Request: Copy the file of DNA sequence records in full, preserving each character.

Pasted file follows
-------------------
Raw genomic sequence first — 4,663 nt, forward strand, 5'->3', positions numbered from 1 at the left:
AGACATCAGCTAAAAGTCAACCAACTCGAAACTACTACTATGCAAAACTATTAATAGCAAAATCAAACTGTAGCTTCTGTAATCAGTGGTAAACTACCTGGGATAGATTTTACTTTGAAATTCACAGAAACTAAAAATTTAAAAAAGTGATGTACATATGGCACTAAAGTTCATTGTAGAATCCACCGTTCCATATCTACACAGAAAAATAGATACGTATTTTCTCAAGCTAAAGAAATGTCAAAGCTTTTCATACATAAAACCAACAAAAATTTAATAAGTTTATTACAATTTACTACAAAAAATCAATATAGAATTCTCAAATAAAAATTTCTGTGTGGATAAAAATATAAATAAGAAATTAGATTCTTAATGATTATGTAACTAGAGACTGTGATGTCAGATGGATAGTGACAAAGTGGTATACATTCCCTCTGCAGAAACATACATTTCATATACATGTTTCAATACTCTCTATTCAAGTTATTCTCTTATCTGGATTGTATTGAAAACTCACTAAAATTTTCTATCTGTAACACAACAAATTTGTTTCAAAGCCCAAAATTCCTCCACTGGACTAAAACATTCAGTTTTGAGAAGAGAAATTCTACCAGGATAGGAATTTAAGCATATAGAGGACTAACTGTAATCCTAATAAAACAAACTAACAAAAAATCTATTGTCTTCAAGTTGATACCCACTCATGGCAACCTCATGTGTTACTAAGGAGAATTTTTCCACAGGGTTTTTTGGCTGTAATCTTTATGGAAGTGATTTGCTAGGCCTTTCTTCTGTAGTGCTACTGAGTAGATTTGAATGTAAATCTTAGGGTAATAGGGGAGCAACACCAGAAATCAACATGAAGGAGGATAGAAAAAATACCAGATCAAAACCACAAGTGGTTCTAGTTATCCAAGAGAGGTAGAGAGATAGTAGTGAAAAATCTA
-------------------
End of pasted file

Raw genomic sequence first — 4,663 nt, forward strand, 5'->3', positions numbered from 1 at the left:
AGACATCAGCTAAAAGTCAACCAACTCGAAACTACTACTATGCAAAACTATTAATAGCAAAATCAAACTGTAGCTTCTGTAATCAGTGGTAAACTACCTGGGATAGATTTTACTTTGAAATTCACAGAAACTAAAAATTTAAAAAAGTGATGTACATATGGCACTAAAGTTCATTGTAGAATCCACCGTTCCATATCTACACAGAAAAATAGATACGTATTTTCTCAAGCTAAAGAAATGTCAAAGCTTTTCATACATAAAACCAACAAAAATTTAATAAGTTTATTACAATTTACTACAAAAAATCAATATAGAATTCTCAAATAAAAATTTCTGTGTGGATAAAAATATAAATAAGAAATTAGATTCTTAATGATTATGTAACTAGAGACTGTGATGTCAGATGGATAGTGACAAAGTGGTATACATTCCCTCTGCAGAAACATACATTTCATATACATGTTTCAATACTCTCTATTCAAGTTATTCTCTTATCTGGATTGTATTGAAAACTCACTAAAATTTTCTATCTGTAACACAACAAATTTGTTTCAAAGCCCAAAATTCCTCCACTGGACTAAAACATTCAGTTTTGAGAAGAGAAATTCTACCAGGATAGGAATTTAAGCATATAGAGGACTAACTGTAATCCTAATAAAACAAACTAACAAAAAATCTATTGTCTTCAAGTTGATACCCACTCATGGCAACCTCATGTGTTACTAAGGAGAATTTTTCCACAGGGTTTTTTGGCTGTAATCTTTATGGAAGTGATTTGCTAGGCCTTTCTTCTGTAGTGCTACTGAGTAGATTTGAATGTAAATCTTAGGGTAATAGGGGAGCAACACCAGAAATCAACATGAAGGAGGATAGAAAAAATACCAGATCAAAACCACAAGTGGTTCTAGTTATCCAAGAGAGGTAGAGAGATAGTAGTGAAAAATCTA